NEW YORK – U.S. stocks rose Thursday after healthy earnings from Bear Stearns Cos. (BSC) Inc. eased concerns about the subprime problems spreading to other companies and the wider economy.
The Dow Jones industrial average rose 26.28 points, or 0.22 percent, to 12,159.68. The Standard & Poor's 500 Index gained 5.11 points, or 0.37 percent, to at 1,392.28. The Nasdaq Composite Index advanced 6.96 points, or 0.29 percent, to 2,378.70.
A spate of mergers, including a surprise offer by the electronic energy marketplace IntercontinentalExchange for CBOT Holdings Inc., the parent of the Chicago Board of Trade. , also fed optimism.
Bear Stearns, Wall Street's leading underwriter of mortgage-backed securities, said quarterly earnings rose, beating analysts' estimates, and noted that problems with risky mortgages were largely contained. Lehman Brothers Holdings Inc. made similar comments a day earlier.
"Everybody was so hopped up with the subprime lending stuff. But the economy is doing OK, and I still think the market in the long run will have a halfway decent year," said Victor Pugliese, director of listed equity trading at First Albany Corp. in San Francisco.
Financial stocks, which were among the hardest hit in Tuesday's sell-off, rose for a second day. Shares of Wells Fargo & Co. (WFC), the No. 5 U.S. bank, gained 1.3 percent, or 45 cents, to $34.10, while shares of Countrywide Financial Corp. (CFC), which like Wells Fargo made mortgages to subprime borrowers, rose 3.1 percent, or $1.08, to $35.47.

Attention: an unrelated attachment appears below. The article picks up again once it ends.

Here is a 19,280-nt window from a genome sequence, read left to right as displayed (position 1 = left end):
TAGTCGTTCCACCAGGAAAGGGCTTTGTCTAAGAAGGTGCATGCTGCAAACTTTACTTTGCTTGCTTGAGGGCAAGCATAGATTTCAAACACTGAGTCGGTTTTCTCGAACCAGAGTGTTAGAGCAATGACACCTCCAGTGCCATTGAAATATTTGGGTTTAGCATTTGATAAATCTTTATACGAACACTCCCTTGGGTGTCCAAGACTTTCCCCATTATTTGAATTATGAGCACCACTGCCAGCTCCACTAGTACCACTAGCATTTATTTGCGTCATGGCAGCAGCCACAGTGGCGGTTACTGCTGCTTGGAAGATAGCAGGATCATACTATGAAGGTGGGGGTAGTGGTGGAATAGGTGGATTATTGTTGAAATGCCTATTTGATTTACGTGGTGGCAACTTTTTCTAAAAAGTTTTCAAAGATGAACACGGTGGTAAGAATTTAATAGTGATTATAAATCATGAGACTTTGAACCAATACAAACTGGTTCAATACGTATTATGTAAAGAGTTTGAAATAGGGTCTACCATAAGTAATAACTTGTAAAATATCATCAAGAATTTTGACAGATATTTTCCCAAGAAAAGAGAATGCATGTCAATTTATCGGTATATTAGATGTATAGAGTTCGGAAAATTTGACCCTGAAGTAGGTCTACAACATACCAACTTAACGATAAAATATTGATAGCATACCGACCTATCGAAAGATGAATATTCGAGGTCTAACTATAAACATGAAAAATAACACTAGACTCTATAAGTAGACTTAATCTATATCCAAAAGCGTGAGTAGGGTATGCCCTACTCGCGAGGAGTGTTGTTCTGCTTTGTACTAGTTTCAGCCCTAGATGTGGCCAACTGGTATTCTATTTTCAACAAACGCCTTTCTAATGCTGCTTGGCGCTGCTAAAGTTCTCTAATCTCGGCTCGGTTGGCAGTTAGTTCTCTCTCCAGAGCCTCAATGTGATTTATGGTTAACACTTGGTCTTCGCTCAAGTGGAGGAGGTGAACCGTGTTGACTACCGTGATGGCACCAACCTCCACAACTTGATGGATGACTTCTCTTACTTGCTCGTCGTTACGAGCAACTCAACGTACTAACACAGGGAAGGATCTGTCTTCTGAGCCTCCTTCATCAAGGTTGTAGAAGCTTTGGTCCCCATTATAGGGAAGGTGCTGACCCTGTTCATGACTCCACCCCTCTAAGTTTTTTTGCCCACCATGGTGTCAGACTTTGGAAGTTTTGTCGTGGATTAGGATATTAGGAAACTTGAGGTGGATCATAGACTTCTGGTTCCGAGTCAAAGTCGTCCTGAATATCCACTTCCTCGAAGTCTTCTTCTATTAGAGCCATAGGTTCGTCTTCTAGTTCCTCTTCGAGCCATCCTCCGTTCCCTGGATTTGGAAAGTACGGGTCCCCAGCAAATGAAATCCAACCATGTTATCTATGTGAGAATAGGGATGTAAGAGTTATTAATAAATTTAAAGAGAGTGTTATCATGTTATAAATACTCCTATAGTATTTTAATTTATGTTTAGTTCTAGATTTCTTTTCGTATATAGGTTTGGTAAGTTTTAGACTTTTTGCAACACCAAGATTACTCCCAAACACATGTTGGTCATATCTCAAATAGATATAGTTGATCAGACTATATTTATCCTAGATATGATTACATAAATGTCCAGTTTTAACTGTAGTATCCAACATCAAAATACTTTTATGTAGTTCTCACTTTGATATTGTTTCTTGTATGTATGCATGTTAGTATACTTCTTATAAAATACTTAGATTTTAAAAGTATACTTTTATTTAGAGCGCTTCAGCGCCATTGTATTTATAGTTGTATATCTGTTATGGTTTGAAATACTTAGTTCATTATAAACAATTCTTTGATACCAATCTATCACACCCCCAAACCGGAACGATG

The bid by ICE pushed CBOT shares up 17.4 percent, or $28.86, to $194.95 on the New York Stock Exchange. In contrast, shares of IntercontinentalExchange dropped 2.9 percent, or $3.83, to $128.10.
Shares of Bear Stearns shot up 2.2 percent, or $3.21, to $148.50, while shares of Lehman rose 1.8 percent, or $1.31, to $73.03.
Meanwhile former Federal Reserve Chairman Alan Greenspan increased the subprime worries when he warned that problems in the market could spread into other sectors.
On Tuesday, the Mortgage Bankers Association reported that the proportion of mortgages in the initial stages of foreclosure rose to the highest rate on record. Stocks fell about 2 percent that day.
Before the opening, a report showed the U.S. Producer Price Index, a gauge of wholesale inflation, jumped 1.3 percent in February, well above the gain of 0.5 percent that economists were expecting. Excluding food and energy, core PPI rose 0.4 percent. The gains somewhat dimmed hopes for an interest-rate cut by the Federal Reserve any time soon.